China and Saudi Arabia Hint at Expanded Military Ties
Many Arab leaders now see Beijing as a valuable alternative to the United States.
With the United States appearing to have begun a political withdrawal from the Middle East, Saudi Arabia has expanded its search for other potential security partners. Chief among these potential partners is China, which has also displayed a growing interest in forming ties in the Arab world.
In a recent meeting, Chinese defense minister Wei Fenghe and Saudi deputy defense minister Khalid bin Salman pledged to expand their “practical cooperation” and continue “strengthening solidarity,” according to the South China Morning Post.
The two officials also indicated that they would “strengthen coordination and jointly oppose hegemonic and bullying practices, to safeguard … the interests of developing countries together.” This comment appears to have been a reproach of the Biden administration, which has directed criticism at both Beijing and Riyadh for their repressive practices.
Both leaders agreed that they should “enhance military ties to a higher level,” according to the readout. Wei also praised Saudi Arabia’s adherence to Beijing’s line on several controversial issues, including the status of Hong Kong, Taiwan, and Xinjiang.
"China appreciates the strong support given by the Saudi side on issues related to Xinjiang, Hong Kong, and Taiwan, and fully respects Saudi sovereignty and firmly supports [its] development path," the Chinese defense minister said.
In recent years, pushed by its growing economy and its increasing need for oil, China has deepened its political, economic, and security partnerships with various nations in the Middle East. Beijing’s longstanding position of indifference to domestic political conditions—giving it flexibility in its engagement with leaders that are subject to significant criticism in the West for human rights abuses—has earned it many friends in the Arab world. Many Arab leaders now see Beijing as a valuable alternative partner due to Washington’s increasingly moralistic foreign policy.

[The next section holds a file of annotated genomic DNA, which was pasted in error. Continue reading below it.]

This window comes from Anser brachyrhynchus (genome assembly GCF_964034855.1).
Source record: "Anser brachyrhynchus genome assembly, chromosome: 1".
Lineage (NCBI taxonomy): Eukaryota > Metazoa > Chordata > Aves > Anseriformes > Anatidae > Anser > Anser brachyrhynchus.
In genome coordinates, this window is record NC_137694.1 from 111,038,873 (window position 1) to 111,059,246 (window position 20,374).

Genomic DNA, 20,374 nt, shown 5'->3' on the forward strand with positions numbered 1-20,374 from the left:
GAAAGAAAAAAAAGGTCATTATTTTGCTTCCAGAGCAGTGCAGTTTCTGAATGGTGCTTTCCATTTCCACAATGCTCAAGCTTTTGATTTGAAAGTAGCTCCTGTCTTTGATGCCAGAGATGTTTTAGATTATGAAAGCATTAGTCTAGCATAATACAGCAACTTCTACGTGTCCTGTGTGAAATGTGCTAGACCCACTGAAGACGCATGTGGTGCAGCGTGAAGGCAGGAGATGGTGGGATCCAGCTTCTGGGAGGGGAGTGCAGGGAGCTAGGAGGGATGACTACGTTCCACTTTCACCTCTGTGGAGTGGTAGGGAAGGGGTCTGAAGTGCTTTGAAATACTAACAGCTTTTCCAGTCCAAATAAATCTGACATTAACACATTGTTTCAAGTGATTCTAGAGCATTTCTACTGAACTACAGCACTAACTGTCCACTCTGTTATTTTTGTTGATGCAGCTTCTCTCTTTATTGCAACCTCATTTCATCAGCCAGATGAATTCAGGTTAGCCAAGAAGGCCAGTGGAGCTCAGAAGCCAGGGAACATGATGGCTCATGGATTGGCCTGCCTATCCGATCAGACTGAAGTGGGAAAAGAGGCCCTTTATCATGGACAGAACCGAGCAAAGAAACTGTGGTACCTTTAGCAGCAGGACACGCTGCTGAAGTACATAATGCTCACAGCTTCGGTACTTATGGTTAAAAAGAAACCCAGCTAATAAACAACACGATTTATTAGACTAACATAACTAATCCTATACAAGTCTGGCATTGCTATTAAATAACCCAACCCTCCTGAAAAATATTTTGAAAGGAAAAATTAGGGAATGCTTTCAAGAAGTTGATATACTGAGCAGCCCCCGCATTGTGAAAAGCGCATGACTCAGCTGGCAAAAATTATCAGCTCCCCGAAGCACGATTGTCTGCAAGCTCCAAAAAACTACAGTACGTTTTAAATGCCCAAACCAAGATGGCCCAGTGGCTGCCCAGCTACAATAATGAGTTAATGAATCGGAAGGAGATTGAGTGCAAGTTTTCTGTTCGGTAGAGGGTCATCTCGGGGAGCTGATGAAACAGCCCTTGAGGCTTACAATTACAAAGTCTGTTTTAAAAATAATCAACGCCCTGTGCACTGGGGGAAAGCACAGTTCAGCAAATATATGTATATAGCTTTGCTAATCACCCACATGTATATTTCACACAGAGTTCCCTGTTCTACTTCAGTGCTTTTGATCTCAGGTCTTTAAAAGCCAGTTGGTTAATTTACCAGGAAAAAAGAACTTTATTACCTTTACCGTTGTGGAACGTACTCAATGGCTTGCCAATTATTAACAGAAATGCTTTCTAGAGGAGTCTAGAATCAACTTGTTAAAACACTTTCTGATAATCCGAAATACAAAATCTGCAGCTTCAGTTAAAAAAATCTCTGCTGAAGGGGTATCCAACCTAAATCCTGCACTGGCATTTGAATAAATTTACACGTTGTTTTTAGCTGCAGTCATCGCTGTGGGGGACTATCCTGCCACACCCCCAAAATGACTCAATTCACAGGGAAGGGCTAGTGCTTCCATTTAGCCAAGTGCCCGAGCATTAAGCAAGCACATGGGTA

In turn, many Middle Eastern states have refrained from criticizing China’s domestic practices, including its treatment of Uyghur Muslims in the country’s western Xinjiang autonomous region. This silence comes at a time when the United States and other Western powers have characterized the ongoing abuses in Xinjiang as a genocide.
The Sino-Saudi connection has expanded considerably over the past decade. Although Saudi Arabia remains a valuable U.S. ally, its top trading partner is now China. And while the kingdom continues to buy most of its military from the United States, it has increasingly turned to Beijing in some areas. For example, Saudi Arabia recently purchased Chinese drones for use in its military intervention in Yemen.
China has also played a key role in the regional “cold war” between Saudi Arabia and Iran through its participation in the “P5+1” negotiations over Iran’s nuclear program.
Trevor Filseth is a current and foreign affairs writer for the National Interest.